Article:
"The ability for students to launch their nascent startups, obtain mentoring from members of the Houston entrepreneurial ecosystem, and then pitch to hundreds of angel investors, venture capitalists, and corporations provides a unique opportunity that cannot be found on many campuses or in many regions," says Brad Burke, managing director of the Rice Alliance.

Houston entrepreneur amps up support for diverse businesses with new NAACP partnership

HOUSTON INNOVATORS PODCAST EPISODE 107

Carolyn Rodz didn't feel the need to rush into Hello Alice's series B raise. The company, which was co-founded by Rodz and Elizabeth Gore in 2017, closed its series B at $21 million this summer, but Rodz says they did so with a specific goal.

Rodz, who joined the Houston Innovators Podcast this week, says she didn't want to get on the cycle that is round after round of venture capital. Instead, she's prioritizing profitability. And to have that, Hello Alice — platform for small business owners to find capital, networks and business services — needed to be able to reach more small business owners.

"When we made the decision to raise, it was really about making sure that we had good, strong core fundamentals and that we felt like we were putting good money to work where we can scale the business," Rodz says on the show. "It's our belief that the more smalls business owners we can support, it gives us a more unified and stronger voice to go implement systemic change."

The round was led by Virginia-based QED Investors with participation from new investors including Backstage Capital, Green Book Ventures, Harbert Growth Partners, and How Women Invest. It followed what was not only a rollercoaster of a year for the small businesses Hello Alice exists to serve, but also the company itself.

"It changed us permanently as a company," Rodz says of the pandemic.

On the show, Rodz characterizes the time for Hello Alice, which included slimming down the company's overhead, while simultaneously offering thought leadership, support, and resources for companies. Within a few days of the shutdown, Hello Alice was helping to deploy grants to entrepreneurs affected by COVID-19.

As challenging as the pandemic was for Hello Alice, it was validating too. Rodz says the company had a 700 percent increase in revenue and an 1,100 percent acquisition growth.

"We'd never operated in a downcycle, but what we learned through that process was that we're a really valuable resource for business owners when times are great, but we're also a really valuable resource for them when times are tough," she explains.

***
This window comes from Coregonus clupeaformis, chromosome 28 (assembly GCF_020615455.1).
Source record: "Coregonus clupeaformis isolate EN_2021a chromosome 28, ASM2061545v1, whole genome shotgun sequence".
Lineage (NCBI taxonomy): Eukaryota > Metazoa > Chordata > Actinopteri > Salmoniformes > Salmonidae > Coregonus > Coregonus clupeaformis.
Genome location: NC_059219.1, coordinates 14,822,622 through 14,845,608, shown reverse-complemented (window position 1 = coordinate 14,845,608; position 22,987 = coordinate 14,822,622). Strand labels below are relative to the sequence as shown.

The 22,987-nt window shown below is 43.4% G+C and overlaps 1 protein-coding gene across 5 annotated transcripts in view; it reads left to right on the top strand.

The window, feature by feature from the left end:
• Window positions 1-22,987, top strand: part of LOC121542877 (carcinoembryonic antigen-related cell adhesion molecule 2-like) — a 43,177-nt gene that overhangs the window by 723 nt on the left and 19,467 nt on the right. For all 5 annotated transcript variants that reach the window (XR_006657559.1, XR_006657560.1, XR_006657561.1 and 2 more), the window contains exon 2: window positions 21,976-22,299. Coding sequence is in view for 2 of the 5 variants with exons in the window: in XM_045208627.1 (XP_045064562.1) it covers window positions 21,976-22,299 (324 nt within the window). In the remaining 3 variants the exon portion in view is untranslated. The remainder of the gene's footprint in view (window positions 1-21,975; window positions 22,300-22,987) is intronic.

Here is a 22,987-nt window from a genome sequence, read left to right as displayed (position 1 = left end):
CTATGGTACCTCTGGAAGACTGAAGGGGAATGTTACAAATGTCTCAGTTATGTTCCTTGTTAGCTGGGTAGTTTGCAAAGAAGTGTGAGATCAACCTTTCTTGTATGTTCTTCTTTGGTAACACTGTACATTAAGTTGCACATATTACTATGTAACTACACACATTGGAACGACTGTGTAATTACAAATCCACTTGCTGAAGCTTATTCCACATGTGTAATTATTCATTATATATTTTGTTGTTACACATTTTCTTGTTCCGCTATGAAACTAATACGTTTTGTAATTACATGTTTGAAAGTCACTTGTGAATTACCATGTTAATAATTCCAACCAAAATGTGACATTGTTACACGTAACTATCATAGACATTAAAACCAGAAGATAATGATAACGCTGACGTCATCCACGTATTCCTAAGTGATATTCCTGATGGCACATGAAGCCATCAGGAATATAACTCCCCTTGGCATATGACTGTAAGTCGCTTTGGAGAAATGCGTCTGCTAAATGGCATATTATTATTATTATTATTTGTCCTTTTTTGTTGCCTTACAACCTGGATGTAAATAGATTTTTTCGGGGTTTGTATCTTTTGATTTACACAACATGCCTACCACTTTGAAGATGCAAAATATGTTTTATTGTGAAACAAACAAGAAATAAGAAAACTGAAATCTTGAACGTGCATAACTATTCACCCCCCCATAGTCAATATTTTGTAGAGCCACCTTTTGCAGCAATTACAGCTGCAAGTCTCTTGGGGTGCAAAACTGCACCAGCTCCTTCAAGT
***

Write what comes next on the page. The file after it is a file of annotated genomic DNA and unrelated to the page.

This validation set the scene for the series B, but following that raise, and, due in part to the doors opened by new investor networks, a new partnership with the NAACP Empowerment Program. Rodz says that the NAACP was given a lot of resources to put to work to build racial equity through economic empowerment. The relationship began with an introduction from Hello Alice investor, Green Book.

"They are real co-builders of this platform with us, so we're making sure we're actually putting money back into those communities," Rodz says of the partnerships Hello Alice has had with the NAACP and other equitable organizations. "NAACP was a huge milestone for us, something we're really proud of as a business. And I think it's a partnership that will continue to grow and make sure that we're aligned with how we're working on how we can build better together.

Rodz shares more on Hello Alice's growth as well as her observations on how Houston has evolved as an innovation ecosystem. Listen to the full interview below — or wherever you stream your podcasts — and subscribe for weekly episodes.


Greentown Labs hires former Houston sustainability exec

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The country's largest climatetech startup incubator has made a strategic new hire.

Lara Cottingham is the new chief of staff for Greentown Labs, a Boston-area company that opened in Houston earlier this year. Cottingham previously served as the city of Houston's chief sustainability officer and the chief of staff for the city's Administration and Regulatory Affairs Department for the past seven years. In her new role, Cottingham will oversee the day-to-day operations and communications for Greentown's CEO Emily Reichert, along with key stakeholder engagements and strategic initiatives for the incubator.

"Lara brings a tremendous wealth of knowledge and experience to our team from her dynamic leadership role at the City of Houston," says Reichert in a news release. "Her breadth of knowledge in sustainability, climate, and the energy transition, and her expertise in regulatory and stakeholder aspects of the energy industry, will be incredibly valuable to our team and community."

Under her leadership at the city of Houston, Cottingham was the chief author of Houston's Climate Action Plan, an initiative aimed at reducing greenhouse gas emissions in Houston, and getting the city to a point where it meets the Paris Agreement goal of carbon neutrality by 2050. Cottingham helped the city move to 100 percent renewable electricity, according to the release, and helped turn a 240-acre landfill into the nation's largest urban solar farm.

"In leading the Climate Action Plan, Lara helped spark Houston's leadership in what has become a global energy transition and was a passionate advocate for climate action in Houston," says Houston Mayor Sylvester Turner in the release. "While she will be missed, this new role will only strengthen our partnership with Greentown. I look forward to working with Emily, Lara, and the Greentown team to meet our climate goals and make Houston the energy capital of the future."

Before her work at the city, Cottingham worked at Hill+Knowlton Strategies' Houston office range of clients across the energy sector. Earlier in her career, she served as communications director for two congressmen in the U.S. House of Representatives. She began her work with the city in 2014.

"In working with Mayor Turner and Climate Mayors across the U.S., I saw how important partnerships are to helping cities decarbonize," says Cottingham in the release. "There is no better partner or place for climate action at work than Greentown Labs. Greentown is 100 percent committed to attracting and nurturing the energy companies of the future and making Houston the energy transition capital of the world. I'm excited to join the team and see how climatetech can help cities reach their climate goals."

Greentown Labs first announced its entrance into the Houston market last summer. The new 40,000-square-foot facility in Midtown across the street from The Ion opened its prototyping and wet lab space, offices, and community gathering areas for about 50 startup companies opened in April. Greentown was founded in 2011 in Somerville, Massachusetts, and has supported more than 400 startups, which have raised more than $1.5 billion in funding.